That’s a shame. Because invariably, the bulk of my unmotivated rabble-rousers realize that I really mean it about that whole “passing” thing, if they would just shut up and give the class a shot. And so they do.

Next, I am a teacher who explains. I don’t mean lecture; my explanations always take the form of a semi-Socratic discussion, leading the kids through a process. But when I start to talk, the conversation has a direction and that directed conversation, to me, is the heart of teaching. One of my favorite memories of an ed school classmate came about as we were driving to our placement school.

“I’m really enjoying working on aspects of my teaching that I don’t like. For example, explanations. I hate doing that.”

“Um, what? You hate explanations?”

“Yeah. I’d rather never explain anything.”

Pause.

“What is teaching, if it’s not explaining things?”

I thought it was a rhetorical question. I was wrong. He went on and on about other aspects of teaching: curriculum, motivation, role modeling, assessing students, and so on. Huh. Interesting. Eye-opening. It’s not that I disagreed, but how can you be a teacher if you don’t like to explain things?

And as I began to develop, I realized that teaching is not synonymous with explaining. Still. It’s my go-to skill, it’s what I do best, it’s a big part of my success with low ability students, and it’s why I prioritize getting my students to shut up while I’m teaching up front.

Next, the story reveals that I adopt my students’ values and goals, rather than insist they adopt mine. The kids were shocked into silence when they realize that my most heartfelt goal was to pass everyone in the class.

I learned a key lesson I still use every time I meet a new class, and make it clear I want to help them achieve their goals, which usually involve surviving the class. I do not understand why so many teachers set out objectives based on the assumption that they will successfully re-align their students’ value systems.

And in a related revelation, you can see how I frame my task. In his TED talk, Dan Meyer asks the audience to imagine:

“you really loved something…and you recommended it wholeheartedly to someone you really liked…and the person hated it. By way of introduction, that is the exact same state in which I spent every working day of the last six years. I teach high school math. I sell a product to a market that doesn’t want it but is forced by law to buy it.”

All math teachers can relate to this statement; it’s clever, funny, and does a good job of introducing the fundamental dilemma of high school math teachers: most kids hate math and are required to take it. Many dedicated math teachers would not only relate, but agree with Dan’s framing of his task as a sales job, regardless of their teaching ideology. When I say I disagree, it’s not because Meyer is wrong but because we approach our jobs in fundamentally different ways. I don’t love math, and I’m not selling a product.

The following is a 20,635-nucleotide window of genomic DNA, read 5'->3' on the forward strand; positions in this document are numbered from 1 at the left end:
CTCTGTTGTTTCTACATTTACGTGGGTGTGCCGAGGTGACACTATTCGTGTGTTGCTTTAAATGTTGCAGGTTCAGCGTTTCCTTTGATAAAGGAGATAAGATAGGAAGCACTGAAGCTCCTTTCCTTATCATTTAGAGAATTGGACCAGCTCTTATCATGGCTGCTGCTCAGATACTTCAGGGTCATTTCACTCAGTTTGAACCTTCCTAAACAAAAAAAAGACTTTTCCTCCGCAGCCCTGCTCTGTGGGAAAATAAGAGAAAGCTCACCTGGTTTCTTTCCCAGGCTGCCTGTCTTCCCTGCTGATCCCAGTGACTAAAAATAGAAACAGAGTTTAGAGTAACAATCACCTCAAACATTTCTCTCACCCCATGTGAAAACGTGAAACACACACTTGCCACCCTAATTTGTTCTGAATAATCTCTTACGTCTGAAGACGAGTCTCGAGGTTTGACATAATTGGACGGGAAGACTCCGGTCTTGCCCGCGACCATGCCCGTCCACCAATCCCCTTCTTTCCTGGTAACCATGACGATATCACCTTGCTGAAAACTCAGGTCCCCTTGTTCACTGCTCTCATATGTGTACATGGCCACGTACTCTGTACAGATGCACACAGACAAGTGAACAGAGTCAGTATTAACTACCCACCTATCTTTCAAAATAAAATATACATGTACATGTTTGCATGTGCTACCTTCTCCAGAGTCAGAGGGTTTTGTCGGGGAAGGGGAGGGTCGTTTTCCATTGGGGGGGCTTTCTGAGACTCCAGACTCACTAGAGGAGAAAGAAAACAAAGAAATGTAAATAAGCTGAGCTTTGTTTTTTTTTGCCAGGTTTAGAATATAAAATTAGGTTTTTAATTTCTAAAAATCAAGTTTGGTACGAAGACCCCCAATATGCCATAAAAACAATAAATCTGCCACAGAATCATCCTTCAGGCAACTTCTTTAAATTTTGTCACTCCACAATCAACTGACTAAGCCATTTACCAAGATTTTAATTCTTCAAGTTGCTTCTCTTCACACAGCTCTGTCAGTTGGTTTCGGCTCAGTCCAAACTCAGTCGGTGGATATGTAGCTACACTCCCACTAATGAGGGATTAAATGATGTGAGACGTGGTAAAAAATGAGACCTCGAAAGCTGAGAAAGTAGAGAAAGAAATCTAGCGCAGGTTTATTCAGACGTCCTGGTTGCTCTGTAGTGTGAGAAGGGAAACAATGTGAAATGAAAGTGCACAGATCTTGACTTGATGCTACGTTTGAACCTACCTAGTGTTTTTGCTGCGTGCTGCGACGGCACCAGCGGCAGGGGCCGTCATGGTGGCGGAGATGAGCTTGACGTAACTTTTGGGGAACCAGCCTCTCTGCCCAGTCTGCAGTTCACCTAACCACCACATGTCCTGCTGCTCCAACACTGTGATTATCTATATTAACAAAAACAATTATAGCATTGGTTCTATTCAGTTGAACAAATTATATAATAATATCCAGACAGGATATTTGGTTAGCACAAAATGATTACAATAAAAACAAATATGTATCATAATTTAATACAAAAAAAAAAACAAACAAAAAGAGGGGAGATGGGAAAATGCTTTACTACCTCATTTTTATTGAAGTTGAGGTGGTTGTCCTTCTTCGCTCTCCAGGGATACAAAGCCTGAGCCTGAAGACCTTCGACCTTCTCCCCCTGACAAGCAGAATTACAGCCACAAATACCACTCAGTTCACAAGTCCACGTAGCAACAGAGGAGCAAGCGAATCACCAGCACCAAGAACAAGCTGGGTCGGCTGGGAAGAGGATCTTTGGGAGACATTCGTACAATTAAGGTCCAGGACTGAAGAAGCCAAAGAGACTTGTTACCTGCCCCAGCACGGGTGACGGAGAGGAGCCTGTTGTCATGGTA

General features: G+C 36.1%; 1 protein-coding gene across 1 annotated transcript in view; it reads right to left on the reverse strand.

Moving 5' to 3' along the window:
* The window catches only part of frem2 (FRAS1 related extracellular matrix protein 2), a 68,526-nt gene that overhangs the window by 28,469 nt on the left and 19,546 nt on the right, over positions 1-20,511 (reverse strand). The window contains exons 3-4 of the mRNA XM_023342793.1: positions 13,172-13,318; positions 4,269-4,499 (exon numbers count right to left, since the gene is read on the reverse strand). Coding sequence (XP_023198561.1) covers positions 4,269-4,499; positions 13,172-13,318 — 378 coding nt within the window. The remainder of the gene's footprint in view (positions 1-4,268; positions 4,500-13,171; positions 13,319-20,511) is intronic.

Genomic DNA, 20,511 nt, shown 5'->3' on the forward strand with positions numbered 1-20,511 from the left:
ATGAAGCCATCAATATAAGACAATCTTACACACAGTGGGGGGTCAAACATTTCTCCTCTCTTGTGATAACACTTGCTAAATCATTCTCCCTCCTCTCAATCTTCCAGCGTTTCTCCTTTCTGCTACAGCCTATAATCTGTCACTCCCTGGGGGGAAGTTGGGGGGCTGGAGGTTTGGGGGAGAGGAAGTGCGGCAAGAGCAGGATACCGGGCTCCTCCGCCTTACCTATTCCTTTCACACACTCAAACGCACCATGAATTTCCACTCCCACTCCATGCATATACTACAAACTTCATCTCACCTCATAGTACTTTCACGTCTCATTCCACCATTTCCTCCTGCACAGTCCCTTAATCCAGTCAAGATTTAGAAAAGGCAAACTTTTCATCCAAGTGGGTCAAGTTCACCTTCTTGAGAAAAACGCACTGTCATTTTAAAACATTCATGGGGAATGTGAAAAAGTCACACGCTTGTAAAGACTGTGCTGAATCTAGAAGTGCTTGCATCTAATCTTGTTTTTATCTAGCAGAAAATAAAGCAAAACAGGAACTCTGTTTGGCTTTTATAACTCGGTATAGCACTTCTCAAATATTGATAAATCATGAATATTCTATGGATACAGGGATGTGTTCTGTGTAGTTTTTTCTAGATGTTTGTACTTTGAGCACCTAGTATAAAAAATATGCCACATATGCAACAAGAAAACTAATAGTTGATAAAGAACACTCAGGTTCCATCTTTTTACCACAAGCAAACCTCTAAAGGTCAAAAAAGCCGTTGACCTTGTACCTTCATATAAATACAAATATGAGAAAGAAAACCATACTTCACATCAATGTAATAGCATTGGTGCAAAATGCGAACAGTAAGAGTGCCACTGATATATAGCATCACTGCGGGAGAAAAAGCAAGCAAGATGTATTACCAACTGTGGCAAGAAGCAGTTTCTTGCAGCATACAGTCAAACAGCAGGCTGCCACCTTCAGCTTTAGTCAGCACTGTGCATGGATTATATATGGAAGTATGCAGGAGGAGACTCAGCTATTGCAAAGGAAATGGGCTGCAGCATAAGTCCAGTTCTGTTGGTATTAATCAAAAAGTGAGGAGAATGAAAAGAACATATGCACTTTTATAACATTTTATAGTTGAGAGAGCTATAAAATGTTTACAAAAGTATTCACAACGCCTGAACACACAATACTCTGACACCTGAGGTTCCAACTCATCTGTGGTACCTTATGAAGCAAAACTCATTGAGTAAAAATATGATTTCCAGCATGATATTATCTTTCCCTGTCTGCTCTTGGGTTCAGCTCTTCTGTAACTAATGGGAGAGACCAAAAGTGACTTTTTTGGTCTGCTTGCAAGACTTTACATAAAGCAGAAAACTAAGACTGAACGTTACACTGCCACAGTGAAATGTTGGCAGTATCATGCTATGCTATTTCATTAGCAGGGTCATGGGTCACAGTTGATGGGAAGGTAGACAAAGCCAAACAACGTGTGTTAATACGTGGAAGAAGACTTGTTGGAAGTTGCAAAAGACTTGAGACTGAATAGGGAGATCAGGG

Victoria: I’m terrible. I know I’m terrible. I look at the mirror and I’m ashamed. Maybe I should quit. I just can’t seem to do anything right.

Joe Gideon: Listen. I can’t make you a great dancer. I don’t even know if I can make you a good dancer. But, if you keep trying and don’t quit, I know I can make you a better dancer. I’d like very much to do that. Stay?

Were it not for the unfortunate plot point about Joe Gideon’s motives for hiring Victoria for the show (he was a hounddog who had her in bed an hour after they first met), I suspect more math teachers would reveal that they can quote this scene from All That Jazz verbatim.

And those math teachers mostly would agree with me. Teaching math, for us, isn’t about creating mathematicians. It’s only occasionally about working with kids who want to be engineers, doctors, or architects. Mostly, it’s about giving kids enough math skills to pass a college placement test so they won’t end up spending a fortune on remedial math classes and never get any further—or at least enough skills so they’ll pass a remedial math class and move on. Or giving kids enough math so they look at a trade school placement test and think, “Hey, I can do this.” Or just giving kids the will to pass the class and keep them out of mindless credit recovery in alternative institutions, letting them feel part of the educational system, not a failure who couldn’t cut it at normal high school.

We don’t promise miracles. We do promise “better”.

Finally, though, the story indicates that I am acutely aware of all my students’ motivations, that not all my students just want to pass. I have bright kids in almost every class, I have highly motivated kids, I have kids with specific objectives, most of whom want to learn as much as they can. I never forget them, and if I can’t dedicate my entire teaching agenda to meeting their goals, it’s only because I owe allegiance to all my students. I never stop looking for better ways to give these kids what they need while still ensuring I meet my overall responsibility. Many other teachers say these kids should come first. I always worry they might be right. But as I said above, I do not overvalue any individual kid over the needs of the entire class.

This tale doesn’t tell much about how I teach, but that particular topic gets plenty of coverage in other essays.

Anyone who is familiar with reform math can probably infer not only my teaching values and priorities, but also a lot of reasons why I’m not crazy about reform math. But I’ll go into details in the next post.